The ABCs of cooking California-style Japanese food


Japanese Cookbook for Beginners: Classic and Modern Recipes Made Easy

By Azusa Oda (Emeryville, Calif.: Rockridge Press, 2020, 146 pp., $16.99, paperback)

With “Japanese Cookbook for Beginners: Classic and Modern Recipes Made Easy,” genius home cook and designer Azusa Oda has embraced the traditional Japanese flavors and dishes that she grew up with and recalibrated them to suit contemporary palates and dietary needs.

“Japanese Cookbook for Beginners” offers a modern approach to very familiar classic recipes that most Japanese Americans will recognize — her bonito onigiri (Japanese rice balls), omuraisu (Japanese rice omelet) and furikake (Japanese rice seasoning) salmon are both sumptuous (I tested numerous recipes before writing this) and ridiculously simplified for folks like me who are comfortable in the kitchen, but don’t know how to approach the food from my childhood.

Oda provides a primer on the basic Japanese pantry, tools and utensils, and preparations and cooking techniques such as itameru (stir-frying), itameni (braising) and iru (dry-frying/pan-roasting.) She has cut the amount of sugar usually added to classic recipes way back and searched for alternatives for healthy fats, recommending avocado or olive oil in place of the usual vegetable oil. Oda is also sensitive to food allergies and prepares cooks with creative substitutions for two of the most important ingredients in the Japanese kitchen: shoyu and miso; every recipe includes added notes at the top alerting readers if the recipe is nut free, gluten free, vegan and/or vegetarian. Recipes that are easy to prepare in 30 minutes or less are also earmarked, so that a quick flip through the cookbook can help the chef hone in on what to cook when time is a factor.

Here was the ultimate test of her cookbook though: I had my Sansei mother, who is a phenomenal cook and raised me with a taste for a Hiroshima-leaning aji (read: sweet!) browse the recipes and then test out a number of them with me in her kitchen in Fresno, Calif. She balked a bit at the use of olive oil since it has such a distinctive flavor that can alter the final flavor of a dish, and had a different technique for handling the inari (slit and open before or after cooking?) but otherwise approved of both the selection of beginner recipes and Oda’s contemporary California approach.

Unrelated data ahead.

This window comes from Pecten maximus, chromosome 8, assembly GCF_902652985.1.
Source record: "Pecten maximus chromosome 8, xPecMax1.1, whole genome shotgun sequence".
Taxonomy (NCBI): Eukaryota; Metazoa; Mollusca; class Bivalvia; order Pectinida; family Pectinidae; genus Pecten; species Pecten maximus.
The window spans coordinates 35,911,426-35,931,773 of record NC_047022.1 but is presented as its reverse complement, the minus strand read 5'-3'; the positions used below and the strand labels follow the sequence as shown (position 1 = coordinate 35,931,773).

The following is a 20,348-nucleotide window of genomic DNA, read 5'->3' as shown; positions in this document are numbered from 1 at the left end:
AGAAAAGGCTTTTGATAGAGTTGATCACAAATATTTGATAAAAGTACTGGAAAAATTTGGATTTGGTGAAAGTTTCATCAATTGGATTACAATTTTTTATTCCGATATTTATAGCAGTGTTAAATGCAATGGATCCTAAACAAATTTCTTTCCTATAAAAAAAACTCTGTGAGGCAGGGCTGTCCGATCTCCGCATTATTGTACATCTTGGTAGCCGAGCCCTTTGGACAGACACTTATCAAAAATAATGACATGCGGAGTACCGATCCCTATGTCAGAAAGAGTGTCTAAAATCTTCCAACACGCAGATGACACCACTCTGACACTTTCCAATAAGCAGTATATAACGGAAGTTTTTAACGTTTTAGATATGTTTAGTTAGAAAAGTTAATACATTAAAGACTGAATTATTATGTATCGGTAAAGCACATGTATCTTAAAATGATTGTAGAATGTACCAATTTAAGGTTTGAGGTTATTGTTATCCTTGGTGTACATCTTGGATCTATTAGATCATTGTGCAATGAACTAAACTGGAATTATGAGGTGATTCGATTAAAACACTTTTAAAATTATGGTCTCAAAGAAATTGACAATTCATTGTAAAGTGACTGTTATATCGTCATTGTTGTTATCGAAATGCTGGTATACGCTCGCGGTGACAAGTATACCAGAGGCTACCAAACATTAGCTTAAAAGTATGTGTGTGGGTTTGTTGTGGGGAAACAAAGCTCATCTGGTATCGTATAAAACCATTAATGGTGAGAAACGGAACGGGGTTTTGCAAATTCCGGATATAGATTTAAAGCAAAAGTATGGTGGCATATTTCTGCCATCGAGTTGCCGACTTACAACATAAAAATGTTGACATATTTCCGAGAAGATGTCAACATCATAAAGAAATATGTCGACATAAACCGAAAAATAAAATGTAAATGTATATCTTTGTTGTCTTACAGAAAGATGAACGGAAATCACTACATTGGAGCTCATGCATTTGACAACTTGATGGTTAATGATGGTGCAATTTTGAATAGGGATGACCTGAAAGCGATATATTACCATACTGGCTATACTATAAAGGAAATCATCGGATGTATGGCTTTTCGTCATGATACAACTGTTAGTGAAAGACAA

Oda was born in Japan to Japanese parents but spent most of her childhood growing up in California. Her family moved back to Japan when she was nine years old and lived there through the end of junior high school. Throughout the time that she lived in Tokyo, her grandmother did all the cooking, developing her Japanese palate and contributing mightily to the person she would become.  

Her 73 recipes run the gamut of comforting soboro (ground) chicken donburi and earthy green beans with sesame, to silky cold tofu (hiyayakko) done three ways and a cauliflower steak that is roasted, then brushed with miso-honey butter. I look forward to working my way through the recipes and making home-cooked Japanese part of our family routine.

I’ll also let you in on a secret: Since 2009, Oda has run a cooking blog under the moniker “Humble Bean” and it’s packed with more great ideas and recipes, including a bevy of desserts, which are missing from her new cookbook. One New Year’s Eve, I learned how to make oshiruko (sweet red bean soup) reading her blog, and later discovered my potluck go to: Oda’s toothy chocolate mochi brownies dusted with matcha are especially delicious.

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